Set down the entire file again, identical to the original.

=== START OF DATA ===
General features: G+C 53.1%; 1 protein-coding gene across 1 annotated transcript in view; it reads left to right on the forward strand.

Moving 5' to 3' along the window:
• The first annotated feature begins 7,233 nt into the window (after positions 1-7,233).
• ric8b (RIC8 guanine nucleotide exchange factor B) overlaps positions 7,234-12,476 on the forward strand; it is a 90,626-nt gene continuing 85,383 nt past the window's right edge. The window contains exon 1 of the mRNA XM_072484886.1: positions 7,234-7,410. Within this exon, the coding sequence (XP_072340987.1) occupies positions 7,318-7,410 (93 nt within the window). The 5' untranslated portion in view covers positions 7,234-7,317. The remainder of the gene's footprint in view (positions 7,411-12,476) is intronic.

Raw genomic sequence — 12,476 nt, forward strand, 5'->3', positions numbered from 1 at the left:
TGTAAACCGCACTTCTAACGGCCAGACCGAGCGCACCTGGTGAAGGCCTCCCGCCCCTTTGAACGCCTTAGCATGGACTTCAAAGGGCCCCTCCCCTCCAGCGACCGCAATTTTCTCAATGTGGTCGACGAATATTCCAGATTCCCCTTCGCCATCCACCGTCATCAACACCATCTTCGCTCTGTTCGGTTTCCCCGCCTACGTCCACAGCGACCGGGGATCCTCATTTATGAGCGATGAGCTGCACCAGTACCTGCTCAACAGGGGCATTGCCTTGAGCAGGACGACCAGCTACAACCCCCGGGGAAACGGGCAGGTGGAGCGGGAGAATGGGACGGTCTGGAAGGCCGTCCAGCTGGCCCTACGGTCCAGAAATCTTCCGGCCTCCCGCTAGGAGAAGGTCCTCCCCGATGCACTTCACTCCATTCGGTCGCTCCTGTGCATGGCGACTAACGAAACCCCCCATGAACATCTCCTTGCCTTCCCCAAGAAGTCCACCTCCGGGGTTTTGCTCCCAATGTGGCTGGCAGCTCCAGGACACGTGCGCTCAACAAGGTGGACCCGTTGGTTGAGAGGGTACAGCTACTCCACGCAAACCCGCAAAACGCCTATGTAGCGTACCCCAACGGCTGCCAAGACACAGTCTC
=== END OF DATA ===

General features: G+C 53.1%; 1 protein-coding gene across 1 annotated transcript in view; it reads left to right on the forward strand.

Moving 5' to 3' along the window:
• The first annotated feature begins 7,233 nt into the window (after positions 1-7,233).
• ric8b (RIC8 guanine nucleotide exchange factor B) overlaps positions 7,234-12,476 on the forward strand; it is a 90,626-nt gene continuing 85,383 nt past the window's right edge. The window contains exon 1 of the mRNA XM_072484886.1: positions 7,234-7,410. Within this exon, the coding sequence (XP_072340987.1) occupies positions 7,318-7,410 (93 nt within the window). The 5' untranslated portion in view covers positions 7,234-7,317. The remainder of the gene's footprint in view (positions 7,411-12,476) is intronic.

Raw genomic sequence — 12,476 nt, forward strand, 5'->3', positions numbered from 1 at the left:
TGTAAACCGCACTTCTAACGGCCAGACCGAGCGCACCTGGTGAAGGCCTCCCGCCCCTTTGAACGCCTTAGCATGGACTTCAAAGGGCCCCTCCCCTCCAGCGACCGCAATTTTCTCAATGTGGTCGACGAATATTCCAGATTCCCCTTCGCCATCCACCGTCATCAACACCATCTTCGCTCTGTTCGGTTTCCCCGCCTACGTCCACAGCGACCGGGGATCCTCATTTATGAGCGATGAGCTGCACCAGTACCTGCTCAACAGGGGCATTGCCTTGAGCAGGACGACCAGCTACAACCCCCGGGGAAACGGGCAGGTGGAGCGGGAGAATGGGACGGTCTGGAAGGCCGTCCAGCTGGCCCTACGGTCCAGAAATCTTCCGGCCTCCCGCTAGGAGAAGGTCCTCCCCGATGCACTTCACTCCATTCGGTCGCTCCTGTGCATGGCGACTAACGAAACCCCCCATGAACATCTCCTTGCCTTCCCCAAGAAGTCCACCTCCGGGGTTTTGCTCCCAATGTGGCTGGCAGCTCCAGGACACGTGCGCTCAACAAGGTGGACCCGTTGGTTGAGAGGGTACAGCTACTCCACGCAAACCCGCAAAACGCCTATGTAGCGTACCCCAACGGCTGCCAAGACACAGTCTC